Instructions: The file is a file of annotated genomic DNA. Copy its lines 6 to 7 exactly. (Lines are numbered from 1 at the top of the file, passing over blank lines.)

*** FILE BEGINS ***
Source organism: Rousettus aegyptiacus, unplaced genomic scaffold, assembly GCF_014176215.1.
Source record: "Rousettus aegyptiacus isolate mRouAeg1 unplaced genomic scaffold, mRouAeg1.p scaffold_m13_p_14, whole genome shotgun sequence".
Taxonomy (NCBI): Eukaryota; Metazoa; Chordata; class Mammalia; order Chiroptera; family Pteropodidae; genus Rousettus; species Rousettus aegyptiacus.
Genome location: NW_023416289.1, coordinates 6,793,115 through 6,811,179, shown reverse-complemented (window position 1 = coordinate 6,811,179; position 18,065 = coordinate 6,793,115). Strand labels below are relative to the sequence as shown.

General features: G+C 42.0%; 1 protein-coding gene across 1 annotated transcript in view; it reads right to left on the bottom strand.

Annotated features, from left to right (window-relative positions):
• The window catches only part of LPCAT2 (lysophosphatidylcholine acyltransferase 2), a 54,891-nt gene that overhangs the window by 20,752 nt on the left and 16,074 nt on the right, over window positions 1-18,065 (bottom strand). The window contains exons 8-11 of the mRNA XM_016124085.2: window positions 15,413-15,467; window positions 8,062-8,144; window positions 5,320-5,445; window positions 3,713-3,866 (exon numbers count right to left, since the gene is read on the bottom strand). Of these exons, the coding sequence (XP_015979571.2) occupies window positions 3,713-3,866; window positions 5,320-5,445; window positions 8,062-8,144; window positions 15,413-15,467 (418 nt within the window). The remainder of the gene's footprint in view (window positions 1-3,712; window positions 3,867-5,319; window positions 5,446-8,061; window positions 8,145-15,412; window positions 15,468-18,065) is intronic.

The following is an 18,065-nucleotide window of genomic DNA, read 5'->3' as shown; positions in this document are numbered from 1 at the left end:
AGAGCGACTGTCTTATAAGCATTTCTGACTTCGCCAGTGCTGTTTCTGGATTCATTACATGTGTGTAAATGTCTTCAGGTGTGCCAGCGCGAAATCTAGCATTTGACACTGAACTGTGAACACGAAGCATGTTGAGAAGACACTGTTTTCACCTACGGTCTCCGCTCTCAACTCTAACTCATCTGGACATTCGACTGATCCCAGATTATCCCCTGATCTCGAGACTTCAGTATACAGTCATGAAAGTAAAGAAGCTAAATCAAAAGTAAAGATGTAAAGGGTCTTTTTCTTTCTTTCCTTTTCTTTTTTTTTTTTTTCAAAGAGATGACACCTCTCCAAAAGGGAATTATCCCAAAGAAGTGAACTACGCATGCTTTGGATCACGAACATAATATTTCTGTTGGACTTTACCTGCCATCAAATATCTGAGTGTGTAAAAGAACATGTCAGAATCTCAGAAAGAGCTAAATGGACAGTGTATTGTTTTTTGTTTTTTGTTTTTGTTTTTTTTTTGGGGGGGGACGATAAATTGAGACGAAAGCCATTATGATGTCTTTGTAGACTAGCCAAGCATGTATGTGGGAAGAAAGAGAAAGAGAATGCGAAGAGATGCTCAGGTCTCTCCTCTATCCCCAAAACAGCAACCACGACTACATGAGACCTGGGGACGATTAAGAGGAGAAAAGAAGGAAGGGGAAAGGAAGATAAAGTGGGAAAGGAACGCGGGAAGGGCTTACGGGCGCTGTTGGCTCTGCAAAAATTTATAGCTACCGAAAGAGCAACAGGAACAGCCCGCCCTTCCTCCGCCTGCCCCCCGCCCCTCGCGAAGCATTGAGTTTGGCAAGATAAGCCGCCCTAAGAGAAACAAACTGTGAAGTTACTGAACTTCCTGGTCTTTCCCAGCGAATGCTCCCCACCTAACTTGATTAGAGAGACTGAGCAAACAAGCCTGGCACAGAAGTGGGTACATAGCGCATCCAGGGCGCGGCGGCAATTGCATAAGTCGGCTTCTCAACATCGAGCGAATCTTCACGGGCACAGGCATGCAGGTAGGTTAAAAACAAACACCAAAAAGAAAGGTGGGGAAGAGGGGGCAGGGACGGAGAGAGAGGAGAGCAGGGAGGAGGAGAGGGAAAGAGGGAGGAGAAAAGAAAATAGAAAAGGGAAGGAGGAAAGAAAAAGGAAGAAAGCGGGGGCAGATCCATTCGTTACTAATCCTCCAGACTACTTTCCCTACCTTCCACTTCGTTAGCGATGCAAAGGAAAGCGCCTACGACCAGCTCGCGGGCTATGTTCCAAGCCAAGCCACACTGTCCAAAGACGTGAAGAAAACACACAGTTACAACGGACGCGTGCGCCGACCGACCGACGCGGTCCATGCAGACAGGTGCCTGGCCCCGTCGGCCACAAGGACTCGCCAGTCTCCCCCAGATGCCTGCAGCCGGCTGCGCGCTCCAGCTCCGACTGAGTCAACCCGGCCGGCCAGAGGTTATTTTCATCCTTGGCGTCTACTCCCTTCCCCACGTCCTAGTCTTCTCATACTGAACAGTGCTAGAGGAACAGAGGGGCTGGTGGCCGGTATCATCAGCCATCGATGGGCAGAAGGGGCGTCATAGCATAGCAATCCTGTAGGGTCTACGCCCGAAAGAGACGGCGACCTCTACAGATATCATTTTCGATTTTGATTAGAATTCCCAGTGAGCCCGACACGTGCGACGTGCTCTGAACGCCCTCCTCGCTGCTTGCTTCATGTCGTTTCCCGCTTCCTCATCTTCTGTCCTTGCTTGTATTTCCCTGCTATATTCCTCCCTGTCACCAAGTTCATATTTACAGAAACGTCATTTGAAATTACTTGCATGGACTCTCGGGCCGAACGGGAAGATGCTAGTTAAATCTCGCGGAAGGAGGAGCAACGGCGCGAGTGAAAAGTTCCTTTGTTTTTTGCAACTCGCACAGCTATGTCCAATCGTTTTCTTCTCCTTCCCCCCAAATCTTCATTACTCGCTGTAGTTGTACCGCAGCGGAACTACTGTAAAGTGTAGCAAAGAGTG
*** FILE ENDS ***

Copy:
Annotated features, from left to right (window-relative positions):
• The window catches only part of LPCAT2 (lysophosphatidylcholine acyltransferase 2), a 54,891-nt gene that overhangs the window by 20,752 nt on the left and 16,074 nt on the right, over window positions 1-18,065 (bottom strand). The window contains exons 8-11 of the mRNA XM_016124085.2: window positions 15,413-15,467; window positions 8,062-8,144; window positions 5,320-5,445; window positions 3,713-3,866 (exon numbers count right to left, since the gene is read on the bottom strand). Of these exons, the coding sequence (XP_015979571.2) occupies window positions 3,713-3,866; window positions 5,320-5,445; window positions 8,062-8,144; window positions 15,413-15,467 (418 nt within the window). The remainder of the gene's footprint in view (window positions 1-3,712; window positions 3,867-5,319; window positions 5,446-8,061; window positions 8,145-15,412; window positions 15,468-18,065) is intronic.